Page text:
A Node.js client module for the official Dropbox API
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An OAuth-enabled Node.js client for working with the Dropbox API.


dropbox-node depends on node-oauth.

To install via npm

npm install dropbox

To install by hand, download the module and create a symlink in ~/.node_libraries

$ ln -s /path/to/dropbox-node/ ~/.node_libraries/dropbox-node


To start, grab a consumer key and secret from dropbox.com/developers.

Object construction and access key pair retrieval

First construct a DropboxClient object, passing in the consumer key and secret.

var dropbox = new DropboxClient(consumer_key, consumer_secret)

Before calling any Dropbox API methods, an access token pair must be obtained. This can be done one of two ways:

  1. If the access token and secret are known a priori, they can be passed directly into the DropboxClient constructor.

    var dropbox = new DropboxClient(consumer_key, consumer_secret, access_token, access_token_secret)

  2. Otherwise, getAccessToken must be called in order to initialize the OAuth credentials.

    dropbox.getAccessToken(dropbox_email, dropbox_password, callback)

The callback given to getAccessToken takes an error object, an access token, and an access token secret (see example below). Please note that users' passwords should never be stored. It is best to acquire a token once and then use it for all subsequent requests.

Calling API methods

dropbox-node provides methods covering each of the Dropbox API methods. For example, to fetch and print the display name and email address associated with your account:

dropbox.getAccountInfo(function (err, data) {
  if (err) console.log('Error: ' + err)
  else console.log(data.display_name + ', ' + data.email)

Note that (at least at the start of a user's session) a valid access token pair must be obtained prior to interacting with the rest of the Dropbox API. This means that the API methods must be invoked within the callback passed to getAccessToken unless it is guaranteed that getAccessToken was called previously. As an example of this latter case, if building a web app, one could call API methods directly in a route that can only be accessed after going through a sign-in phase in which a call to getAccessToken is made.

Here we upload a file and remotely move it around before deleting it.

dropbox.getAccessToken(email, pwd, function (err, token, secret) {
  // Upload foo.txt to the Dropbox root directory.
  dropbox.putFile('foo.txt', '', function (err, data) {
    if (err) return console.error(err)

    // Move it into the Public directory.
    dropbox.move('foo.txt', 'Public/foo.txt', function (err, data) {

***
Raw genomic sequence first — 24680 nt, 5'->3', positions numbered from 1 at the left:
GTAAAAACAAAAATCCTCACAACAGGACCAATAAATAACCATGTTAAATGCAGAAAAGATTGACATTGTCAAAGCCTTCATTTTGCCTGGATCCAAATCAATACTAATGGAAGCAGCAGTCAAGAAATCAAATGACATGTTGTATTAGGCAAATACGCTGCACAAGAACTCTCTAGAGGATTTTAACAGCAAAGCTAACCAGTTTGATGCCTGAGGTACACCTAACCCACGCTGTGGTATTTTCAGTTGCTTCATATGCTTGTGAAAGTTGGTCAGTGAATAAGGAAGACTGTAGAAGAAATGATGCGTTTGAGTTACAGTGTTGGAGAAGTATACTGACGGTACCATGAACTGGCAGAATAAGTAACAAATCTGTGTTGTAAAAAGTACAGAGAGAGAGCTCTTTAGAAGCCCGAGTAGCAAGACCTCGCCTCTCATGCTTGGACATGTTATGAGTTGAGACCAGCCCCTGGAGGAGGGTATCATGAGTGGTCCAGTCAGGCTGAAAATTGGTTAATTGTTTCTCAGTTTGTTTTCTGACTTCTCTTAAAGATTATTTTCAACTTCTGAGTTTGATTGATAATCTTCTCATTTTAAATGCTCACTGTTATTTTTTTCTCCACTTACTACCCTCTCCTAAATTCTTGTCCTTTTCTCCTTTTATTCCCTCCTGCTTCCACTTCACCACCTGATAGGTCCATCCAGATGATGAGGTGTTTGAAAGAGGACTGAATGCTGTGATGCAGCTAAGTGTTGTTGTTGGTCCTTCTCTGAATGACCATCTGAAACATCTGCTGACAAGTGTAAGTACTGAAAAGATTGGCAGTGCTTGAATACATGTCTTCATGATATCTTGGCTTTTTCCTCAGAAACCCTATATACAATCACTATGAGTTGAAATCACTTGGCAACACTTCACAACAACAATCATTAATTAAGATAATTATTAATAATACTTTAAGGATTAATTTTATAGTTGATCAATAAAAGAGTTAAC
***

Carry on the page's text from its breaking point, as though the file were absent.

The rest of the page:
if (err) return console.error(err)

      // Delete the file.
      dropbox.deleteItem('Public/foo.txt', function (err, data) {
        if (err) console.error(err.stack)

For a more practical example, check out this walkthrough of building a simple Dropbox file browser.

Stream-based file-downloading

As of v0.3.1, dropbox-node exposes a method getFileStream that allows stream-based file-downloading. This is useful when downloading large files that wouldn't easily fit in memory and thus don't play nicely with getFile.

getFileStream returns an EventEmitter representing the request. The target file will be downloaded in chunks and dealt with according to the callbacks you register. Here we fetch a large file and write it to disk:

var request = dropbox.getFileStream("path/to/huge/file")
  , write_stream = require('fs').createWriteStream("out")

request.on('response', function (response) {
  response.on('data', function (chunk) { write_stream.write(chunk) })
  response.on('end', function () { write_stream.end() })

Optional arguments

Optional arguments (as specified in the Dropbox API documentation) can be given to API methods via an argument object.

For example, here we call getAccountInfo and direct the API to include the HTTP status code in the response.

dropbox.getAccountInfo({ status_in_response: true }, callback)

Each method (except getAccessToken) can optionally take an access token and an access token secret as strings. This is the one way to get around having to call getAccessToken in cases where a valid key pair is known.

For example, here we fetch the metadata about the Dropbox root directory, passing in an explicit key pair stored in variables.

dropbox.getMetadata('', { token: token, secret: secret }, callback)


dropbox-node depends on jasmine-node for testing. Note that the currently-implemented tests are trivial, due to a lack of a way to effectively mock the Dropbox API.

Run specs with node specs.js from the root dropbox-node directory.


  • Improve test coverage.
  • Improve documentation.
  • Add ability to interact with application sandboxes.